Are "sir" and "madam" considered old-fashioned in spoken English in the US? Do native speakers use these words to address their teacher, boss, or customer in conversations?
Customer - Yes. A shop clerk usually doesn't know the name of the customer. Using "sir" is a polite way to address a customer
Teacher - Perhaps. It depends on the culture of the school. It is also common to use Mr or Ms with the teacher's last name. It is common at High School but rarer at university, though you may use "Professor". It is also more rarely used in grade school, in which you have one class teacher referred to as Mr/Ms/Miss...
Boss - Unlikely. It depends on the culture of the office, but usually you would know your boss's name and use that. And depending on the office culture you would probably use first names most often.
Learners tend to overuse "sir" and "madam". In many situations a learner should use the person's name (with Mr/Ms+surname for formality).
The words sir and ma'am are quite common in the US. Ma'am is the way we usually pronounce madam and has been for a long time. Most Americans are surprised to learn they are the same word.
If you are being polite, you will use sir to address any unfamiliar man over the age of 18 or so. You will use miss to address any unfamiliar woman between roughly 13 and 30. You will address any unfamiliar woman as ma'am who seems to be married or over the age of 40 or so. There is no clear dividing line, and we are often offended or confused when the woman is 30-50. In person, if we err on the side of caution, we are likely to to use miss. On the telephone, we usually say ma'am.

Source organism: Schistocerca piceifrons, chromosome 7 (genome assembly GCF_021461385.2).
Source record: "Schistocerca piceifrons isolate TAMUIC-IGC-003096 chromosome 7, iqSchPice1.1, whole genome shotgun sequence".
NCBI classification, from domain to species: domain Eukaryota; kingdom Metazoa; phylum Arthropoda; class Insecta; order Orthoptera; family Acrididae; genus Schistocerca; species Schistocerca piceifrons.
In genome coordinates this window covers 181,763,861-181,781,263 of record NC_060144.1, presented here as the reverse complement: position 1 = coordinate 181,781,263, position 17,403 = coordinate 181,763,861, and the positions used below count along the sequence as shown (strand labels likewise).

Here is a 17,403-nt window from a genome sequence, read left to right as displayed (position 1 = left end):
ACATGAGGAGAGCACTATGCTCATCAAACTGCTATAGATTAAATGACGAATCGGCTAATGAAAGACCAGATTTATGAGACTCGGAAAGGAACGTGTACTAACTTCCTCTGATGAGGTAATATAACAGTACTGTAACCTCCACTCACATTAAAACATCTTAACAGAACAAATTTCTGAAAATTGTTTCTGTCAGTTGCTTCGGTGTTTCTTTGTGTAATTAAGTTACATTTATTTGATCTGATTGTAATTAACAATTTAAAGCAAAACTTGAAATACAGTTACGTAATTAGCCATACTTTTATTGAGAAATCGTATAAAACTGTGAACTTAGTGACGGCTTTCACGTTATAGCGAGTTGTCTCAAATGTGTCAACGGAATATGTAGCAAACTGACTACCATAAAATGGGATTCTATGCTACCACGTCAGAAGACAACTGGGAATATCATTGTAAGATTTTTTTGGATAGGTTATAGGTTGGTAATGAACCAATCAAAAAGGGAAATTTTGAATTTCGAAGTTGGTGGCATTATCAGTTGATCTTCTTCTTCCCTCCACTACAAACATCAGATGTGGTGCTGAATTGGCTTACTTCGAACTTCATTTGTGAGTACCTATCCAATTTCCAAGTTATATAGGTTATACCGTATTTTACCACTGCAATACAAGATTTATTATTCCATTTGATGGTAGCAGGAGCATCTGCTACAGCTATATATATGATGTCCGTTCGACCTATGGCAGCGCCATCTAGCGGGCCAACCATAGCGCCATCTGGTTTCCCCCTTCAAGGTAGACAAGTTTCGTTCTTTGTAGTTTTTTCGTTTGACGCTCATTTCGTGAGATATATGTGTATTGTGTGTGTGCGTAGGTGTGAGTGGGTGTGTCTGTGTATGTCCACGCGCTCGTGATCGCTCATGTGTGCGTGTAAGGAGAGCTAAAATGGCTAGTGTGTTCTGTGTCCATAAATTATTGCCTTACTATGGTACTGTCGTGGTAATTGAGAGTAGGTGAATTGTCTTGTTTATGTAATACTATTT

A cashier will address most customers as sir and ma'am.
A student should address most teachers as sir or ma'am. They don't always do so. They also use the Mr./Miss/Mrs + surname pattern.
Employees address bosses as sir or ma'am until they have been told otherwise. Mr./Miss/Mrs + surname is the norm in conversation, but you will normally say Yes, sir not, Yes, Mr. Peterson—unless that is the company culture.
By convention, female restaurant servers are addressed as miss.
In a fancy, high-priced restaurant, a female customer might be addressed as madam.
Some people still address letters to strangers in this way: Dear sir or madam, especially when sending a letter of job application. I personally find this absurd.